News / Africa

Mass Grave Found Near Mali Military Base

x
Reuters
Malian authorities have found a mass grave believed to contain the bodies of soldiers a week after the ex-junta leader was detained in connection with suspected crimes by the army.
 
A judicial source said 21 bodies had been found at the site in the village of Diago near the southern garrison town of Kati, about 30 km (19 miles) north of the capital Bamako.
 
A Reuters reporter at the scene said police were guarding the shallow grave on Wednesday. Diago residents said it was empty after Malian officials removed the corpses on Tuesday.
 
A week ago, former junta chief General Amadou Sanogo, who led the March 2012 coup that plunged Mali into chaos, was arrested and charged with complicity in kidnapping.
 
The case against Sanogo is part of efforts by newly elected President Ibrahim Boubacar Keita to assert civilian control over the army, which has been accused by human rights groups of excessive violence and torture during a chaotic 18 months during which rebels occupied northern Mali last year.
 
“We saw authorities come and exhume the bodies last night,” Yacouba Coulibaly, a Diago resident, told Reuters.
 
“We told the authorities a long time ago that there was a mass grave here from when soldiers came to bury people here in 2012. The presence of the mass grave was not a secret here in Diago,” Coulibaly said.
 
A senior military source said authorities had been instructed to inspect the site by judge Yaya Karambe, who is presiding over Sanogo's case as well as those of several other soldiers questioned in an investigation into army crimes.
 
The main cases are the disappearance of a number of soldiers during a failed April 2012 “counter-coup” by soldiers loyal to ousted President Amadou Toumani Toure and the deaths of soldiers in a mutiny in Kati in September this year.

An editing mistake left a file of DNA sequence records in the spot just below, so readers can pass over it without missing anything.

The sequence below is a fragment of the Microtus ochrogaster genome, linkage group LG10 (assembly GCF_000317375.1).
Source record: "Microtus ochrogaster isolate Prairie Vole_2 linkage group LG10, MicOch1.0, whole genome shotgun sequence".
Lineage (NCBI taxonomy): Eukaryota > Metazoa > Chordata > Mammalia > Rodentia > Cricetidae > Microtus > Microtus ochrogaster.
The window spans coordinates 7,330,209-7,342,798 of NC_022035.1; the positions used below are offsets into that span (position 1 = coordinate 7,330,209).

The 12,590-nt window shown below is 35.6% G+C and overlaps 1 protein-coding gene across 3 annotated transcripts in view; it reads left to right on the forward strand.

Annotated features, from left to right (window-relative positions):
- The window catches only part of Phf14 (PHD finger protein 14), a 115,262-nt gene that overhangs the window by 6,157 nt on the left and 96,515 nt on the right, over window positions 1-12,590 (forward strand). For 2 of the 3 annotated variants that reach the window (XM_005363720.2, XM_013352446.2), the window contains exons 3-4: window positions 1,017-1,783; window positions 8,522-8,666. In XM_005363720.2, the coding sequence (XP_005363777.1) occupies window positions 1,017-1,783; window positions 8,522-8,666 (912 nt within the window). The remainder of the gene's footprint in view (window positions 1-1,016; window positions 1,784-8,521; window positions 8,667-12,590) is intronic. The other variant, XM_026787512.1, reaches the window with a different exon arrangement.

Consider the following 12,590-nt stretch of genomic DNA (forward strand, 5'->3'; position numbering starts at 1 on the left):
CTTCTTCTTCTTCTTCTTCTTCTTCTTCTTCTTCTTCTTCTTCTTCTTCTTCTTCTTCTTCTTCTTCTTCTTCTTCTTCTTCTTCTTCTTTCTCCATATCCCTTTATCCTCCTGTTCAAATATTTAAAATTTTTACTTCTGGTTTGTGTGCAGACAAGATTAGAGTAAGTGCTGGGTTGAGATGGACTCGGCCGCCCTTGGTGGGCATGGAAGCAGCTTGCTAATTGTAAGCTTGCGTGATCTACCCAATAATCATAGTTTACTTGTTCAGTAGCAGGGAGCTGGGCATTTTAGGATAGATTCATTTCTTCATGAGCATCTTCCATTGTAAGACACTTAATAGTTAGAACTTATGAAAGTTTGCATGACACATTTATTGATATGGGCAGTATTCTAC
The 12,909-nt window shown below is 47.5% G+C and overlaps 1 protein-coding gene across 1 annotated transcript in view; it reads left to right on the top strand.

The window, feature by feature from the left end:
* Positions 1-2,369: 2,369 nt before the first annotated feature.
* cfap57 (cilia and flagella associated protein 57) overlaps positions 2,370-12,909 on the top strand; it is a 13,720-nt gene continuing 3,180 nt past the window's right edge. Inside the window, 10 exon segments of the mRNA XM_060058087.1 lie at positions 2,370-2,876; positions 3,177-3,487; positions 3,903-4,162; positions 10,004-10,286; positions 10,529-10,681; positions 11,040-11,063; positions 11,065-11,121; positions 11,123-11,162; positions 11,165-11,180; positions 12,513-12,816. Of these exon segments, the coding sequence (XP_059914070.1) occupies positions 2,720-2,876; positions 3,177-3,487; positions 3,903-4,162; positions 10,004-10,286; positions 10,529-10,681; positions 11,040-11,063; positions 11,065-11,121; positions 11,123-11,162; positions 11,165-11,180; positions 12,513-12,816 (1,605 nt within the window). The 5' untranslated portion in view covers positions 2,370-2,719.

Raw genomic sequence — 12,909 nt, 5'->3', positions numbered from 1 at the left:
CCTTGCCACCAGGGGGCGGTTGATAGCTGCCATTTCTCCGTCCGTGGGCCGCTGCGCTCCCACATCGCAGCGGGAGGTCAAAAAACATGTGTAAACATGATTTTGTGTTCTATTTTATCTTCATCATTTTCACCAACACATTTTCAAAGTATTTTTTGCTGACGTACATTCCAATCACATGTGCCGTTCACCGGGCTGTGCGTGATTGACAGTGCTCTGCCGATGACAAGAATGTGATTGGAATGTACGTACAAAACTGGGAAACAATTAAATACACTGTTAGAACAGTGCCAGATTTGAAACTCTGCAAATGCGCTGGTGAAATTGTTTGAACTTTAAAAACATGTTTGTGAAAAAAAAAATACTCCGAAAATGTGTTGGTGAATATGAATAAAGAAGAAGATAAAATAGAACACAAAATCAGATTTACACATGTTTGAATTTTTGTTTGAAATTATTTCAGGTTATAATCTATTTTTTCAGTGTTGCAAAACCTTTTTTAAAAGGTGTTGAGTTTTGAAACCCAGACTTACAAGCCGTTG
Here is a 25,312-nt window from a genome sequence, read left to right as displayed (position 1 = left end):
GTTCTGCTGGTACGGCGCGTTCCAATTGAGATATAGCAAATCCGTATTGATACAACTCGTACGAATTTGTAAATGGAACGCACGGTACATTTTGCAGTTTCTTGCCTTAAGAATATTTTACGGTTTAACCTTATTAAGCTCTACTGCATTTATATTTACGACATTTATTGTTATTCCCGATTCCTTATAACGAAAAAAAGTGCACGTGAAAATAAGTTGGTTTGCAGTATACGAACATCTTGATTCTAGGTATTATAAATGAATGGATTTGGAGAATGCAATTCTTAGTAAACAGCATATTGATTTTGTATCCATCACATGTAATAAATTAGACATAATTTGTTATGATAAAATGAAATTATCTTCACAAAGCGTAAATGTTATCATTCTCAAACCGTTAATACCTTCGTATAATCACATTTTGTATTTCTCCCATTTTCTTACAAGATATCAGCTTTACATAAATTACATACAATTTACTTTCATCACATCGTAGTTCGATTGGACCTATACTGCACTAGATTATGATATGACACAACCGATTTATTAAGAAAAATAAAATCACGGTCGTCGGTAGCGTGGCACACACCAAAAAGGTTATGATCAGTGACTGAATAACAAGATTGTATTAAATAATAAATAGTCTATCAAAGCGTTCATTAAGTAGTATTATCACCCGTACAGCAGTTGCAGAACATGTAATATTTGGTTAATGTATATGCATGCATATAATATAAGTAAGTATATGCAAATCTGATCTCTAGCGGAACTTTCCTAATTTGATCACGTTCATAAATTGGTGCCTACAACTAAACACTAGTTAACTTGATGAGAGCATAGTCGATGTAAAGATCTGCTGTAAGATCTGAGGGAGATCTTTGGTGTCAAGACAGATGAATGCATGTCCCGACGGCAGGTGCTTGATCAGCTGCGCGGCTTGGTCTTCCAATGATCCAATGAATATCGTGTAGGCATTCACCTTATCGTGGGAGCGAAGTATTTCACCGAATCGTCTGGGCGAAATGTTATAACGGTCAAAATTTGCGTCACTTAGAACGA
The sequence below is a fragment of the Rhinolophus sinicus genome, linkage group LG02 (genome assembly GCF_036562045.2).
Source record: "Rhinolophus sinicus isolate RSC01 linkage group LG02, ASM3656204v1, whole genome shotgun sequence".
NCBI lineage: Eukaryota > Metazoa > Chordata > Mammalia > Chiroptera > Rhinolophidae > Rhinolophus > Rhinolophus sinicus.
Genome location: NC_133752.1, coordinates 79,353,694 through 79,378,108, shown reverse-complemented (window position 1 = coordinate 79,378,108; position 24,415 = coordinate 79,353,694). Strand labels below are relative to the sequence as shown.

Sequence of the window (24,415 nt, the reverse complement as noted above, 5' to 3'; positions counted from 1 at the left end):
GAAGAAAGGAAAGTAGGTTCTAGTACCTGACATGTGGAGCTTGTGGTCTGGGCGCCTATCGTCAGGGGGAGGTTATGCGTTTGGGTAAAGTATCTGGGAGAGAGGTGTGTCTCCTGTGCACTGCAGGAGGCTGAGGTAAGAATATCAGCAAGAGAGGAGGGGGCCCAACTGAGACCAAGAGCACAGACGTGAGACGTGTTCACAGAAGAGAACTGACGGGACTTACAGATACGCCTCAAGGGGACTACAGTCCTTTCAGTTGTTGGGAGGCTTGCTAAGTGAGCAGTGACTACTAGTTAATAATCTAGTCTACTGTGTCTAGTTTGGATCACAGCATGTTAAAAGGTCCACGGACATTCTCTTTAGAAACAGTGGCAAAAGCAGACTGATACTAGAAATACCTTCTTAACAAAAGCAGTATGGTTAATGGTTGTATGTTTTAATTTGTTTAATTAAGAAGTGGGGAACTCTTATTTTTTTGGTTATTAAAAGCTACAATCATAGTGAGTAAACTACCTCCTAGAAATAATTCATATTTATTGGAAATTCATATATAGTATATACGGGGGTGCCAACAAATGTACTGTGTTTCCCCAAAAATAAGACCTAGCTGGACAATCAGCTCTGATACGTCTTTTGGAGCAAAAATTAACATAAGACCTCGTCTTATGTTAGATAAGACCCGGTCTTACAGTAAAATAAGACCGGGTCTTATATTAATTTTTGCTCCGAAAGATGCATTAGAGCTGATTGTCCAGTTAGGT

It was not immediately clear whose bodies were in the mass grave. But the figure of those found matches the number of soldiers, at least 20, that Human Rights Watch said had disappeared after the army in-fighting in April 2012.
 
Soon after the foiled plot, pro-Toure paratroopers known as “red berets” were denounced on state television as mercenaries.
 
After ceding power to an interim civilian administration, Sanogo headed a military committee tasked with reforming Mali's armed forces before being removed in August, shortly after the election of the new president.
 
The army's implosion allowed Tuareg separatists and Islamist militants linked to al Qaeda to occupy Mali's vast north until they were scattered during a French-led intervention in January.
 
Attacks in northern Mali in recent weeks highlight the lingering Islamist threat while the depth of the divisions in the army mean Keita will have to push through thorough reforms to revamp the West African state's demoralized military.

You May Like

Could Nemtsov Threaten Putin in Death as in Life?

Dynamic and debonair opposition leader had supported liberal economic reforms, criticized Russian president's aggression in Ukraine More

Oil Smuggling Highlights Challenges in Shutting Down IS Finances

Pentagon spokesman says Islamic State 'certainly continues to get revenue from the oil industry black market' but that airstrikes have made a dent More

India Focuses on Infrastructure, Investment to Propel Economy

Government expects economy to grow at 8 to 8.5 percent in next fiscal year More

Featured Videos

Your JavaScript is turned off or you have an old version of Adobe's Flash Player. Get the latest Flash player.
US Supreme Court Hears Hijab Discrimination Casei
X
Katherine Gypson
February 25, 2015 11:30 PM
The U.S. Supreme Court has heard opening arguments in a workplace religious discrimination case that examines whether a clothing store can refuse to hire a young woman for wearing the headscarf she says is a symbol of her Muslim faith. Katherine Gypson reports from the Supreme Court.
Video

Video US Supreme Court Hears Hijab Discrimination Case

The U.S. Supreme Court has heard opening arguments in a workplace religious discrimination case that examines whether a clothing store can refuse to hire a young woman for wearing the headscarf she says is a symbol of her Muslim faith. Katherine Gypson reports from the Supreme Court.